Taxpayer Relief or Landlord Relief?
|January 9, 2007||Posted by Staff under Archive, Progress Report, The Progress Report|
A Robin Hood-wink
Analysis of the Landlord Relief Act of 1997
(Called ‘Taxpayer Relief’ by Others)
by Adam Monroe
According to its authors, the new tax law signed by our president in August is designed to encourage investors, help families and correct errors in previous tax laws which were either unfair or inefficient. This would be very funny, except that it’s su ch a slap in the face to most people, especially the poorest and hardest working people. Nearly every major change made by this law is simply a gift to landlords (banks and the real estate business), a method for taking more out of the pockets of those wh o rent and putting it into the pockets of those who own; an inverted Robin Hood-wink.
The biggest change is that real estate held for more than a year will be taxed over 25% less than previously. Why not tax weekly paychecks 25% less, so more people can afford to feed their families and companies can afford to hire more workers? I don’t mean to say that taxing wages less would necessarily help working class people, since, of course, the rent of land would simply rise to meet, and thus devour any benefit of a wage tax decrease, but if the desired change was taxpayer relief, why give a higher incentive to real estate investment? Isn’t rent high enough yet? Don’t land speculators get enough windfall profit yet? And the biggest question, how do the media get away with overlooking such feudal tendencies in this, “the land of the free” ?
There are, of course, a few seemingly benevolent gestures in the new legislation, but analysis of their ultimate effects reveals the actual beneficiaries to be, again, real estate speculators. There will be a $500 tax credit for every child in your hou se, which, on the surface, will be a break for families, but the end result will be, mainly, a higher population, which just raises the amount landlords can charge. That $500 a year will be collected by landlords. The same goes for the incentives to educa tion in the new tax package. The smarter you are, the more wealth you can produce and thus, the more rent you can pay. When will people be smart enough to deserve a decent standard of living? Apparently, never — until they’re smart enough to demand t he collection of public revenues with land value taxation.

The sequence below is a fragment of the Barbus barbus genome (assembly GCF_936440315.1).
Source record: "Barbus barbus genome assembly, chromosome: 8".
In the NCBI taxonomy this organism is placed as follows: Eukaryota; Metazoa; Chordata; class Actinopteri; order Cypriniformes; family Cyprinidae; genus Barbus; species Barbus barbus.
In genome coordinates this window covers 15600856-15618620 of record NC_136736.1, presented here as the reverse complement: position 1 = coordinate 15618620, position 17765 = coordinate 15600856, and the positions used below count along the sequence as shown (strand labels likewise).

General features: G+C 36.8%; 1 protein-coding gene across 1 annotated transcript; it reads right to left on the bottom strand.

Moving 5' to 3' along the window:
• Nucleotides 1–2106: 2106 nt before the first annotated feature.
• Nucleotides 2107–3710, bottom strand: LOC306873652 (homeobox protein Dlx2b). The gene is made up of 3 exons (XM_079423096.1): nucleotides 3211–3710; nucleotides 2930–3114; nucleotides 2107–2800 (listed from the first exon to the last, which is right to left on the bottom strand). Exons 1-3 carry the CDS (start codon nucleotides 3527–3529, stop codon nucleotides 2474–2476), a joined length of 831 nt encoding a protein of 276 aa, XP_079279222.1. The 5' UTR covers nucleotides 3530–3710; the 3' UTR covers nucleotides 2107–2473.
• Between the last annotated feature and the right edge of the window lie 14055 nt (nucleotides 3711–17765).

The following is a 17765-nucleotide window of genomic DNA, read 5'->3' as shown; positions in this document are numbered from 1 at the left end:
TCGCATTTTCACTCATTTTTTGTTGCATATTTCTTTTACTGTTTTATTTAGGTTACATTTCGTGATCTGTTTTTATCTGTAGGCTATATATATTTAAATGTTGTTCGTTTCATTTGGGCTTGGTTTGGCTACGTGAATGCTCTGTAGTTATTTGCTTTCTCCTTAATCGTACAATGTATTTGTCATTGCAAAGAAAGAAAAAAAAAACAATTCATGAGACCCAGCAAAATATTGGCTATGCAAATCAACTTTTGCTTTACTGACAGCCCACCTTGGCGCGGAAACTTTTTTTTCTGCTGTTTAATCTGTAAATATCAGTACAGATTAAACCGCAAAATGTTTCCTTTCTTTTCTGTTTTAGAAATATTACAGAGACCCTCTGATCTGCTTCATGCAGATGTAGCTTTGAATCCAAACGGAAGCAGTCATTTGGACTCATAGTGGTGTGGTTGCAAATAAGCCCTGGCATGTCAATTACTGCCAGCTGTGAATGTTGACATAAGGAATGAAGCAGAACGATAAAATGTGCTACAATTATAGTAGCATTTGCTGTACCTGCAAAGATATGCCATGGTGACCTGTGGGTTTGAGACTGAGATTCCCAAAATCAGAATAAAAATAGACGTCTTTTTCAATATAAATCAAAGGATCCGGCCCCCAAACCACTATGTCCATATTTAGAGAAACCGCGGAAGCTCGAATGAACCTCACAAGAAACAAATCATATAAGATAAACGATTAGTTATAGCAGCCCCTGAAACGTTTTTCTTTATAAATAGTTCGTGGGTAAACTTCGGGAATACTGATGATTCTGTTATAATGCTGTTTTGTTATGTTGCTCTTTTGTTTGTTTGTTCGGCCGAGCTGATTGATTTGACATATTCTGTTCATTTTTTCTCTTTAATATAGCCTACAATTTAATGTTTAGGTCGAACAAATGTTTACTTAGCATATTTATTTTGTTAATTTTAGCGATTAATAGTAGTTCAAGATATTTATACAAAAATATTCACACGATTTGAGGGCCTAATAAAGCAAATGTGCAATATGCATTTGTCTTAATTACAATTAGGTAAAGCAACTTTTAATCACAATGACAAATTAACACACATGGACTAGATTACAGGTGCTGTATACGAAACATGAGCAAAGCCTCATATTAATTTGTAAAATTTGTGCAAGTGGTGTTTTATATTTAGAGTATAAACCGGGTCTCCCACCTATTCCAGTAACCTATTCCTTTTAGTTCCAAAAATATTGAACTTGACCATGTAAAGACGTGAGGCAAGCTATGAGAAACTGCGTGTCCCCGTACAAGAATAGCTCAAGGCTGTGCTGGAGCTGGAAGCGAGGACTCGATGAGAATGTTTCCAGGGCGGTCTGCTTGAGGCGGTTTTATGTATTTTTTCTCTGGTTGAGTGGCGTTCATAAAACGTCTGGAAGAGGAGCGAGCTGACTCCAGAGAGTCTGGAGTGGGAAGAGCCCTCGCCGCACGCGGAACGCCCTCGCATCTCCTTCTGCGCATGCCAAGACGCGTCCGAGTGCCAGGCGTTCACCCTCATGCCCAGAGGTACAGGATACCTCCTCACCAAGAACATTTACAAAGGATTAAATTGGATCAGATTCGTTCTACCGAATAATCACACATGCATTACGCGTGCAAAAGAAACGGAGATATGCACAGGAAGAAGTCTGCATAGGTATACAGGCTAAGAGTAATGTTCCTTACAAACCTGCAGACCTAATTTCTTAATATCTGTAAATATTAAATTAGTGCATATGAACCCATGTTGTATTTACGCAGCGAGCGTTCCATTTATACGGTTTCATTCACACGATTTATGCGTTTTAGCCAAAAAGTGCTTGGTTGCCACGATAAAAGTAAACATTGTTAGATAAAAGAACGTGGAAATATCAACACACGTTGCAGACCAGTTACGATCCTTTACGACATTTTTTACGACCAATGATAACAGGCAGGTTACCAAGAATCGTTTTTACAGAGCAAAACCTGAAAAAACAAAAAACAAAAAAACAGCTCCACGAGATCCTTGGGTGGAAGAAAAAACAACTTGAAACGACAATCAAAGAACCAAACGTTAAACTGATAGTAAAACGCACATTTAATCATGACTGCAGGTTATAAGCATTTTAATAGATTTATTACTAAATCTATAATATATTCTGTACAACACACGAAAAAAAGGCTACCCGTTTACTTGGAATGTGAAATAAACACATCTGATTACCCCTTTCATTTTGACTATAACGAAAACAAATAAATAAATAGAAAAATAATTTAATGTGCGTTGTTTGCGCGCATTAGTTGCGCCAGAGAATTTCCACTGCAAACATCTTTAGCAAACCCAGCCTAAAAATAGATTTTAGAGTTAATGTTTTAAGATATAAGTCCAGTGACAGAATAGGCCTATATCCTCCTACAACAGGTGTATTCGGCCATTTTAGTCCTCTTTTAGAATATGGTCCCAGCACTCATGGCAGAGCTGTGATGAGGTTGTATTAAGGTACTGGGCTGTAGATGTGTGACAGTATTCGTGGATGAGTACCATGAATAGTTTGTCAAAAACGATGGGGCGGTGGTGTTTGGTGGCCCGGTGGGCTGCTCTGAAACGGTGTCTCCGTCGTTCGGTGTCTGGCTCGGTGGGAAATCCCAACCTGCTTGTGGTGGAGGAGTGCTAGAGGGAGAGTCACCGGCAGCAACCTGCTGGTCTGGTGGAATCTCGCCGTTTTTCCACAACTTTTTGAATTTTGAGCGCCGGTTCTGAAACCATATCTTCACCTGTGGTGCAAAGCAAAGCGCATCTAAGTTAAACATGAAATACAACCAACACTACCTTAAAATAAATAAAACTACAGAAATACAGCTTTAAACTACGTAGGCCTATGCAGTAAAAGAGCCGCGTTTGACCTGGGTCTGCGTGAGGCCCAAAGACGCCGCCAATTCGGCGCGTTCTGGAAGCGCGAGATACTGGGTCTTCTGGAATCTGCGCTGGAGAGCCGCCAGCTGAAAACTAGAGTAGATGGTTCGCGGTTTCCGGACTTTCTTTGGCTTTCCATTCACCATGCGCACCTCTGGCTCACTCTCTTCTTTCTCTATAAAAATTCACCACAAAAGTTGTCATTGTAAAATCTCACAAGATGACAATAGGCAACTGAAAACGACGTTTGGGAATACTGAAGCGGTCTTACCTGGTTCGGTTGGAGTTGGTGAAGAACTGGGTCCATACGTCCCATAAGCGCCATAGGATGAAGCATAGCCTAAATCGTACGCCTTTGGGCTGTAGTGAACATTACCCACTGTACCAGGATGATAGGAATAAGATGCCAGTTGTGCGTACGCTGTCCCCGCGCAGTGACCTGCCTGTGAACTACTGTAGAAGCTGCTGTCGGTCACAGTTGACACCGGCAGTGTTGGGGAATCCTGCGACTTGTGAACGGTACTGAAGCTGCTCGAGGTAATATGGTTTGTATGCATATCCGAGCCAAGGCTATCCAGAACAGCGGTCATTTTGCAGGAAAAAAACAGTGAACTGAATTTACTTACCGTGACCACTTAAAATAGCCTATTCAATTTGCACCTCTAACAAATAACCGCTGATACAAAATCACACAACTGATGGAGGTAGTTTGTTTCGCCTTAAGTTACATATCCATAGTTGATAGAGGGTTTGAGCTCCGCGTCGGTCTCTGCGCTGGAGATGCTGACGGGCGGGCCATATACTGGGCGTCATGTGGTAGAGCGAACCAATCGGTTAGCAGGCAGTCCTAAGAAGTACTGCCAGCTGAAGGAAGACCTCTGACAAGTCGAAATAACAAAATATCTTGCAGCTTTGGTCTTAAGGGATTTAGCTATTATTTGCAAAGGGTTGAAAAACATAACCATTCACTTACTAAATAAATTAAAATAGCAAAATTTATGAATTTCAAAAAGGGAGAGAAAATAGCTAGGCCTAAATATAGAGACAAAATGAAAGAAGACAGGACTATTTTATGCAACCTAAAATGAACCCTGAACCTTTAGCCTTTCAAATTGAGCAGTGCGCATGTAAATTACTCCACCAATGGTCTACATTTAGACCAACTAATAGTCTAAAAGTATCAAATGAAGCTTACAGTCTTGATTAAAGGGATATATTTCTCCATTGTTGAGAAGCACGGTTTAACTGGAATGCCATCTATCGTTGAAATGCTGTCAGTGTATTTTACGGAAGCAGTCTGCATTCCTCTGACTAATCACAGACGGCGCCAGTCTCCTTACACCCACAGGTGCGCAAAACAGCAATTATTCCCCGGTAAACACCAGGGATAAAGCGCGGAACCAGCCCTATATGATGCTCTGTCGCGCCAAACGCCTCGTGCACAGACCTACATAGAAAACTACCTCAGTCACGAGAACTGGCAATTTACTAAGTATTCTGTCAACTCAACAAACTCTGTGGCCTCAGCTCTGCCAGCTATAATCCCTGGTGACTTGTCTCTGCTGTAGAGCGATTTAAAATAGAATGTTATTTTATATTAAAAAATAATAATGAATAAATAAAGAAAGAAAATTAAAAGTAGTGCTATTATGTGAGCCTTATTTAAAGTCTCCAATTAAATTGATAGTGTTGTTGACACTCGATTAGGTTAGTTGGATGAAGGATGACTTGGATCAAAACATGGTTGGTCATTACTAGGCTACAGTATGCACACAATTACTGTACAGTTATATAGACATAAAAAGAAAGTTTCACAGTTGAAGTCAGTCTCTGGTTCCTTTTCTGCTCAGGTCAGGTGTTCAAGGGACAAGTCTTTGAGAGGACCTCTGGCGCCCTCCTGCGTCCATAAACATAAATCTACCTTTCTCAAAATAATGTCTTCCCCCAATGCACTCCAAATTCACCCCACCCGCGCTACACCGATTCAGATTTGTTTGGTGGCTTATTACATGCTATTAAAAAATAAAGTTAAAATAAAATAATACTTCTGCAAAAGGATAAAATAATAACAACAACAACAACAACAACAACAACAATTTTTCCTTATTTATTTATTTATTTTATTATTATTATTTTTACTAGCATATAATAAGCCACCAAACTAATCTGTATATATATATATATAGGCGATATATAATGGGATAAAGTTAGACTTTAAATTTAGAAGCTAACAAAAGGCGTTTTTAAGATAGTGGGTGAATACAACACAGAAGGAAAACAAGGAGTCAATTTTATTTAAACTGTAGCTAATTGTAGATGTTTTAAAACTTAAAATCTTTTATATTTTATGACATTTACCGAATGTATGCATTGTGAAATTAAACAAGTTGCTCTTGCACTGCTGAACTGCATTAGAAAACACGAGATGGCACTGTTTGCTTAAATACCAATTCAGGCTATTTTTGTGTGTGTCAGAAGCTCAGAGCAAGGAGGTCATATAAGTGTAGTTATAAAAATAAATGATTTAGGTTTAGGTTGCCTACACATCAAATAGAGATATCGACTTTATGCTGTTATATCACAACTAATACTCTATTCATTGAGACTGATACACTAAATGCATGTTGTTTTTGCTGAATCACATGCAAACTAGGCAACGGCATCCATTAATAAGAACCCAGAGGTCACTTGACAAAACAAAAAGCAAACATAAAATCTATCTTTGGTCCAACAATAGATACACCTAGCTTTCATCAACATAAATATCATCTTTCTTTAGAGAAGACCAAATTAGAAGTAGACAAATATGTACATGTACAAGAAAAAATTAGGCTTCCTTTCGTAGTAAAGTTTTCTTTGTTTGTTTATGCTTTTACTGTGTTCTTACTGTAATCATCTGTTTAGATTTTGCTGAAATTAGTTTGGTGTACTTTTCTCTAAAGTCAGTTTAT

The incentives for investing in IRAs (Individual Retirement Accounts) are obviously beneficial primarily to banks, which will, of course, just use the increased investments for even more real estate speculation. Invest in the feudal system and get a ta x break. Boy, that’s real social magnanimity. Bigger incentives for giving to charity and hiring former welfare recipients will ultimately just raise the amount of rent landlords can charge, too. The entire bill is just a way to further squeeze the poor a nd swell the pockets of landlords.
Considering the three month decline in housing starts just previous to the signing of this legislation, perhaps we should simply think of it as a preemptory bank bailout.
The most amazing thing about it all is how the media go along with this sham. There’s no outrage, no biting criticism, just piled-on details and jokes about how complicated economics is. Fewer and fewer people are laughing.
Seriously, though, why not give the country some real taxpayer relief? Why not raise the taxes on land speculation and lower the taxes on people who actually work? That would make rents go down while raising wages and increasing the number of jo bs, which would also lower the crime rate. There’s no technical reason government can’t tax land speculation more and everything else less, which would raise the standard of living for America’s poorest and hardest working citizens. Taxpayer relief is, in deed, possible, but the quality of life will not be improved by the so-called “Taxpayer Relief Act of 1997″. It will, instead, reward land speculators even more than they already are while the standard of living for most Americans continues to go down. In stead of decentralizing land ownership, which would alleviate the increasing disparity between rich and poor, our government has enacted a law which will further that disparity.
This is for William “Jefferson” Clinton: Your middle-name-sake would not have approved of this effort.
- “The Earth is given as a common stock…Wherever, in any country, there are idle lands and unemployed poor, it is clear that the laws of property have been so far extended as to violate natural right.” – Thomas Jefferson
What’s your opinion on the new tax law? Tell The Progress Report what you think!